The house we rented in DC belongs to people who are less than a decade older than I am, but perhaps in part because my most recent experience with this kind of house took place 20 years ago, it feels to me like I’m a teenager staying in a grownup’s house. Our landlords really have their shit together. Marie Kondo would be impressed by their closets, their labels, the very legible systems they use to manage their lives and the lives of their kids. Everywhere my eye rests I see signs of their competence, and it makes me feel like an interloper and also like a fraud. This is so emphatically not my beautiful house.
The first week that we were here was airless and in the 90s, so humid that if you spent even a minute outside a film of mingled sweat and condensate would form on your skin as though your body was a glass of water. I felt feverish and clammy and my joints ached when I walked, but I still walked everywhere because I don’t know how to drive. I chalked my symptoms up to the weather, to some kind of full body inflammatory stress response brought on by the experience of moving twice in two months. Then the baby got a fever, and then Raffi got a fever, and by Tuesday I had a fever too. I was relieved that I was sick, because a virus is finite and self-limiting. I will feel better soon, I won’t feel this way for the rest of the summer, I told myself.
The houses are brick Colonials built in the 1920s and 30s surrounded by tall old trees and narrow sidewalks sometimes made impassable by overgrown hedges. Occasionally someone walks their dog, but I don’t see a lot of people like me, pushing a stroller over the bumps or walking just to get somewhere. About a ten minute walk away there’s a corner store that has an ice cream counter and prepared foods plus a tiny selection of meat, cheese and dry goods. It reminds me of the grocery store on Fire Island, with its $6 cans of beans. There’s a playground nearby too and I live in hope of striking up a conversation with someone there who will be my temporary neighborhood friend, but “underemployed freelancer temping as SAHM” is not as prevalent a demo in this neck of the woods as it is in my Brooklyn neighborhood, and so far I have only managed some “how old is he?” level chitchat with nannies and babysitters. After camp dropoff if I want to procrastinate or get some coffee I can walk to the best independent bookstore in DC, which is great! I’ve bought and read several books already since I’ve been here. But going to bookstores is kind of a mixed psychological bag for me; the mechanics of favor-trading evident in blurbs and shelf placement obscure the reassuring presence of books and people who like to read them.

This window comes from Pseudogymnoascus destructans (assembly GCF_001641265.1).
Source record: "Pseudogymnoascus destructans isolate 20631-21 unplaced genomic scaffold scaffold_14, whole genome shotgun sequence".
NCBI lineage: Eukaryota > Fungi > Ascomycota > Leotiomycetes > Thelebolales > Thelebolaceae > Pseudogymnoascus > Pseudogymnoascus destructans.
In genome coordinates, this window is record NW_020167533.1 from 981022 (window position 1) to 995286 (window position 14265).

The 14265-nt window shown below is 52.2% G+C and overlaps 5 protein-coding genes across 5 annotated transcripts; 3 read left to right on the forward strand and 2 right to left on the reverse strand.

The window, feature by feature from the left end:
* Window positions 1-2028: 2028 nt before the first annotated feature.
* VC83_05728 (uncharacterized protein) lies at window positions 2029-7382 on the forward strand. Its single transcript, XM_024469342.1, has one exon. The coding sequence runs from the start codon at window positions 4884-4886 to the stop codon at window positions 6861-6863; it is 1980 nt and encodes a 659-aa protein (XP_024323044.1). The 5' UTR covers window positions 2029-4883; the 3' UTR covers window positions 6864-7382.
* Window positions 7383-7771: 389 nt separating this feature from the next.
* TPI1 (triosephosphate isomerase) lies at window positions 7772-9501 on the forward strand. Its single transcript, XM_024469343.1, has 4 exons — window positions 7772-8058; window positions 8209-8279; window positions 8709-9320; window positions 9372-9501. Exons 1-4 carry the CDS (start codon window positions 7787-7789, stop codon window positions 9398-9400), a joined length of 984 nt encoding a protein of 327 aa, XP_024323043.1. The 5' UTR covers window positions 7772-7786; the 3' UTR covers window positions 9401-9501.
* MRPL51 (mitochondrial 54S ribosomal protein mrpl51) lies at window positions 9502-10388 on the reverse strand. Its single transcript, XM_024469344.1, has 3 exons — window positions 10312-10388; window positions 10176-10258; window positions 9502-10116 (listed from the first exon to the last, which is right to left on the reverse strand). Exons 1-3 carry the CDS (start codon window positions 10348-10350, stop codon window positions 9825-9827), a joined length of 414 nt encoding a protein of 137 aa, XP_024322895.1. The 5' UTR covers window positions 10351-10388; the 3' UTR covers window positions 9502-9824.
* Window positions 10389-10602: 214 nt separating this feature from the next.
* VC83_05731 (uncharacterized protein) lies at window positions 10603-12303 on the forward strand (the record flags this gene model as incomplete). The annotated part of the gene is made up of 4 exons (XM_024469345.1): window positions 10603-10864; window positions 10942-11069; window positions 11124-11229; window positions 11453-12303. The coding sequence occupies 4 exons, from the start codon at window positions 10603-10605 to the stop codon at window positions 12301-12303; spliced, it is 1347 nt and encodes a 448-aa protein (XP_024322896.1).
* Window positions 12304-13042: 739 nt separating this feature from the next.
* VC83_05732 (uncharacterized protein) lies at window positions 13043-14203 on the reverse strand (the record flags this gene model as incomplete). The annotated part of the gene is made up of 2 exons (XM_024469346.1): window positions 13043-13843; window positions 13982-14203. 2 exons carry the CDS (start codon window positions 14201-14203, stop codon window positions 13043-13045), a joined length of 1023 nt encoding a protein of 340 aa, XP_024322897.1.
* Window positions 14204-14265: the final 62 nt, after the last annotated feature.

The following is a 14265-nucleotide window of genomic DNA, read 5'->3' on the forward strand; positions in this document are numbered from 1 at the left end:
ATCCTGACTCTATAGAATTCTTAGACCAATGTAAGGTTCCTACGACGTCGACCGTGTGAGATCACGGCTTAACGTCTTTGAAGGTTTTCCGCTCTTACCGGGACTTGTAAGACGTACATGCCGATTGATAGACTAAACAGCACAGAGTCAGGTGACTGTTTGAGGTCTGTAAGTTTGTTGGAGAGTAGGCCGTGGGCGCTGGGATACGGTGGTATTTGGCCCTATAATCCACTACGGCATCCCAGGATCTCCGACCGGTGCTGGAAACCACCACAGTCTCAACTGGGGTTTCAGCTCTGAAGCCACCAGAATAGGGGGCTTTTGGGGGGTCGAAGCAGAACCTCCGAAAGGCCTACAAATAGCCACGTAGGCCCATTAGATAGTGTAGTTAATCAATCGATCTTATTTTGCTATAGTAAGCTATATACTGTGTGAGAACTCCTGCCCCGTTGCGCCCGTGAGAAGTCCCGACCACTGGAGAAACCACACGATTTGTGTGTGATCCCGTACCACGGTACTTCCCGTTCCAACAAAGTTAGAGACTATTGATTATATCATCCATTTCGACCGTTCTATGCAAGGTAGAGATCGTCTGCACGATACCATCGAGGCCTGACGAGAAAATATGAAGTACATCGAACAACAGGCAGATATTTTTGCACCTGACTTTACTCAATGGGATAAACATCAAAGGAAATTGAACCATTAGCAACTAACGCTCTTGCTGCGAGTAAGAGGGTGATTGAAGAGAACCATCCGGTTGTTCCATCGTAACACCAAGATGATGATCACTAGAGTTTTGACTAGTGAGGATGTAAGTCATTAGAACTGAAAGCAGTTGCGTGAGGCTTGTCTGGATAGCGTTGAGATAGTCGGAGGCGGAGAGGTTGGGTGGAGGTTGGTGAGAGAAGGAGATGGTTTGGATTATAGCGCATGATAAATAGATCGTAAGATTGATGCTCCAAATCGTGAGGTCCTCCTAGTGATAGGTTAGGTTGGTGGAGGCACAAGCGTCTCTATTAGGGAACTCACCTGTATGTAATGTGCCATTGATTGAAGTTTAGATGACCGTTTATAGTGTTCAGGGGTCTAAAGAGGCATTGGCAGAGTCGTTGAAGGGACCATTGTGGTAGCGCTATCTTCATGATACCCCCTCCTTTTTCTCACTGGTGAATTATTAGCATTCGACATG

One of my Politics and Prose purchases from last week was Is This How You See Me by Jaime Hernandez. It was shelved in new fiction right at the front of the store despite being a graphic novel, which I appreciated because otherwise I might not have seen it and bought it. I first started reading Love and Rockets twenty years ago, in the basement of a suburban-DC-area house not too dissimilar from the one where I’m currently living. The characters in Hernandez’s long-running series have aged twenty years too and are now in their early 50s; in this most recent installment, Maggie and Hopey are leaving their respective partners for a weekend to go to reunion show in Hoppers. Flashbacks of their teen years mingle with scenes at the mostly uneventful gig; not a lot of new ground is covered, but for people who’ve read the series for a long time it’s enough just to attend the reunion vicariously. I always think about how, when I was first introduced to these books, I thought: I will go to college and move to New York and find more people who like these books, and those people will automatically have something important in common with me. In pre-online life, liking the same obscure-seeming thing as someone else did loomed so large and was such a source of hope. It’s really hard to convey how that felt to people who never experienced it.
I went to college, I moved to New York. Now I’m back here, temporarily living a version of my future that some parallel-dimension Emily might have, though in that dimension I really hope she would have learned how to drive by now, it can’t be that hard (for me obviously it is psychologically impossible, perhaps a topic for another newsletter). It’s temporary, it’s temporary, it’s temporary. I won’t feel this way for the rest of the summer, or even probably the rest of today.